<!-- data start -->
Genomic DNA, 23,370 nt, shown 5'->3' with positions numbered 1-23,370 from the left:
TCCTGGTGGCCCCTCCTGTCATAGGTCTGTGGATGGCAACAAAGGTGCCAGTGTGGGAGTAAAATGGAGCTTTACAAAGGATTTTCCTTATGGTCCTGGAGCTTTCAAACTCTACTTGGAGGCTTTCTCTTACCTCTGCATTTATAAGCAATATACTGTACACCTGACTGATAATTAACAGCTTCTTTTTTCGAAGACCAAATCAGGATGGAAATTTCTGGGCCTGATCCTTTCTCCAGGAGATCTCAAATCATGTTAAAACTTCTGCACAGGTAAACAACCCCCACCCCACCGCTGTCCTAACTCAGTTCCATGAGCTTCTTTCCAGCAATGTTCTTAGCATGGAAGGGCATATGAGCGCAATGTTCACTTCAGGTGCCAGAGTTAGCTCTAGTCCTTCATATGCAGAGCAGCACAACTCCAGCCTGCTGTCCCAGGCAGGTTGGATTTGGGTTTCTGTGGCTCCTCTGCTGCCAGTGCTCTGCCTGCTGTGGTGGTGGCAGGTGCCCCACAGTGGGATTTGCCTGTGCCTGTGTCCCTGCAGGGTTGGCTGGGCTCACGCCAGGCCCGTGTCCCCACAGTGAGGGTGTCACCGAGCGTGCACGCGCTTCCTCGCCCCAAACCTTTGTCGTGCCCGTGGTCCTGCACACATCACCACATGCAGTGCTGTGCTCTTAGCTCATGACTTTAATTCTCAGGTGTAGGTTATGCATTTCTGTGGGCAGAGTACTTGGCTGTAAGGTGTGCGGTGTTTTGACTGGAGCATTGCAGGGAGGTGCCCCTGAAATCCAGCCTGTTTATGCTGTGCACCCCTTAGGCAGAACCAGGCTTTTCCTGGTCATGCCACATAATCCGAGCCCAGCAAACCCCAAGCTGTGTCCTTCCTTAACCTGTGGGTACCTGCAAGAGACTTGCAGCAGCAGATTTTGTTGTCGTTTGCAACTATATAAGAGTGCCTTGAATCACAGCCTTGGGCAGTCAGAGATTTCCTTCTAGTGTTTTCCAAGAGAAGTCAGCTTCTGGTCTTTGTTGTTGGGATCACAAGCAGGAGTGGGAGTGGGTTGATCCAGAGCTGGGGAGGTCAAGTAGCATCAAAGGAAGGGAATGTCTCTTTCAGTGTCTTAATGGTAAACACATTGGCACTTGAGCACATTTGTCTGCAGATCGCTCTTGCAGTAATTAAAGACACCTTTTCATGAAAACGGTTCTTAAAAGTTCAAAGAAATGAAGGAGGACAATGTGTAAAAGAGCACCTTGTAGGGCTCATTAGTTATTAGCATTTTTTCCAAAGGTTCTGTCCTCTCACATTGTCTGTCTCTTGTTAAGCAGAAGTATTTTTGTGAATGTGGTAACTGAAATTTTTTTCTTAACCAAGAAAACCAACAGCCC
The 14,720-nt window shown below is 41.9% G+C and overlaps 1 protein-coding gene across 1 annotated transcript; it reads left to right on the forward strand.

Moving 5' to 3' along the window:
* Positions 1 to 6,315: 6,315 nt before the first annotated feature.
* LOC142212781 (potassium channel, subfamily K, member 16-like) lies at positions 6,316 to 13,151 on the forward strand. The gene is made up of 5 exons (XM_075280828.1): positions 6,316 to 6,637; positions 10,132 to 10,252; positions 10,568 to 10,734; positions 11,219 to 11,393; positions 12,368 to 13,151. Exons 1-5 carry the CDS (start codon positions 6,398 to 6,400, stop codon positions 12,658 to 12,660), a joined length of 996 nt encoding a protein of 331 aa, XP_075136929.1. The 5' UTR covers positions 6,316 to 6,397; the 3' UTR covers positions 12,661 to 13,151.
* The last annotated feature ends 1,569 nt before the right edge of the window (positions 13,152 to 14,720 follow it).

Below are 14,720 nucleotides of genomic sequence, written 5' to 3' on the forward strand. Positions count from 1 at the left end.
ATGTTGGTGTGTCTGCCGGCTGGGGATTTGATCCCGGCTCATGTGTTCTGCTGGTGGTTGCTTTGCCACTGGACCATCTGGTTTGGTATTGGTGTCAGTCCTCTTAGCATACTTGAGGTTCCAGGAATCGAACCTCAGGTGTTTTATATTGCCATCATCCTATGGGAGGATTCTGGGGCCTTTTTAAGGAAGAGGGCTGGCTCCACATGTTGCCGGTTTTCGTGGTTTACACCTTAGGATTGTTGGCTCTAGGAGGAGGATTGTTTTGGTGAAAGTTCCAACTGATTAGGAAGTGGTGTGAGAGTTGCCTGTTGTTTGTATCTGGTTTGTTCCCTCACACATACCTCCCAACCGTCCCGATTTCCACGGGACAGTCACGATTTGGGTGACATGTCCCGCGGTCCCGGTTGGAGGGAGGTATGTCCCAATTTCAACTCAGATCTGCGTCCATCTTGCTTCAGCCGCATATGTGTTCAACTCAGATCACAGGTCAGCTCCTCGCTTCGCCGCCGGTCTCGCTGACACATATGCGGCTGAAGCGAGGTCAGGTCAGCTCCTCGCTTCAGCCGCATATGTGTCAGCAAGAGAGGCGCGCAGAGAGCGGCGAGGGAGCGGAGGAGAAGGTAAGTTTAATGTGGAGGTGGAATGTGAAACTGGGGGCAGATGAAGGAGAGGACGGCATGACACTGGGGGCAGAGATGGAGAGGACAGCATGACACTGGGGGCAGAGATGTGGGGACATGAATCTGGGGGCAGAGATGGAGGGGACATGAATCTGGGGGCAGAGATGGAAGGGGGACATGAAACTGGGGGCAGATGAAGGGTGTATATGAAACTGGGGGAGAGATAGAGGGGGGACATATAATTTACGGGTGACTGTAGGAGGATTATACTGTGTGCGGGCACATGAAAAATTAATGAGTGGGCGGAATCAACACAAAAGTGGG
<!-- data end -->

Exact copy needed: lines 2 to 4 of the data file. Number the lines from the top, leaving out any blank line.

TCCTGGTGGCCCCTCCTGTCATAGGTCTGTGGATGGCAACAAAGGTGCCAGTGTGGGAGTAAAATGGAGCTTTACAAAGGATTTTCCTTATGGTCCTGGAGCTTTCAAACTCTACTTGGAGGCTTTCTCTTACCTCTGCATTTATAAGCAATATACTGTACACCTGACTGATAATTAACAGCTTCTTTTTTCGAAGACCAAATCAGGATGGAAATTTCTGGGCCTGATCCTTTCTCCAGGAGATCTCAAATCATGTTAAAACTTCTGCACAGGTAAACAACCCCCACCCCACCGCTGTCCTAACTCAGTTCCATGAGCTTCTTTCCAGCAATGTTCTTAGCATGGAAGGGCATATGAGCGCAATGTTCACTTCAGGTGCCAGAGTTAGCTCTAGTCCTTCATATGCAGAGCAGCACAACTCCAGCCTGCTGTCCCAGGCAGGTTGGATTTGGGTTTCTGTGGCTCCTCTGCTGCCAGTGCTCTGCCTGCTGTGGTGGTGGCAGGTGCCCCACAGTGGGATTTGCCTGTGCCTGTGTCCCTGCAGGGTTGGCTGGGCTCACGCCAGGCCCGTGTCCCCACAGTGAGGGTGTCACCGAGCGTGCACGCGCTTCCTCGCCCCAAACCTTTGTCGTGCCCGTGGTCCTGCACACATCACCACATGCAGTGCTGTGCTCTTAGCTCATGACTTTAATTCTCAGGTGTAGGTTATGCATTTCTGTGGGCAGAGTACTTGGCTGTAAGGTGTGCGGTGTTTTGACTGGAGCATTGCAGGGAGGTGCCCCTGAAATCCAGCCTGTTTATGCTGTGCACCCCTTAGGCAGAACCAGGCTTTTCCTGGTCATGCCACATAATCCGAGCCCAGCAAACCCCAAGCTGTGTCCTTCCTTAACCTGTGGGTACCTGCAAGAGACTTGCAGCAGCAGATTTTGTTGTCGTTTGCAACTATATAAGAGTGCCTTGAATCACAGCCTTGGGCAGTCAGAGATTTCCTTCTAGTGTTTTCCAAGAGAAGTCAGCTTCTGGTCTTTGTTGTTGGGATCACAAGCAGGAGTGGGAGTGGGTTGATCCAGAGCTGGGGAGGTCAAGTAGCATCAAAGGAAGGGAATGTCTCTTTCAGTGTCTTAATGGTAAACACATTGGCACTTGAGCACATTTGTCTGCAGATCGCTCTTGCAGTAATTAAAGACACCTTTTCATGAAAACGGTTCTTAAAAGTTCAAAGAAATGAAGGAGGACAATGTGTAAAAGAGCACCTTGTAGGGCTCATTAGTTATTAGCATTTTTTCCAAAGGTTCTGTCCTCTCACATTGTCTGTCTCTTGTTAAGCAGAAGTATTTTTGTGAATGTGGTAACTGAAATTTTTTTCTTAACCAAGAAAACCAACAGCCC
The 14,720-nt window shown below is 41.9% G+C and overlaps 1 protein-coding gene across 1 annotated transcript; it reads left to right on the forward strand.

Moving 5' to 3' along the window: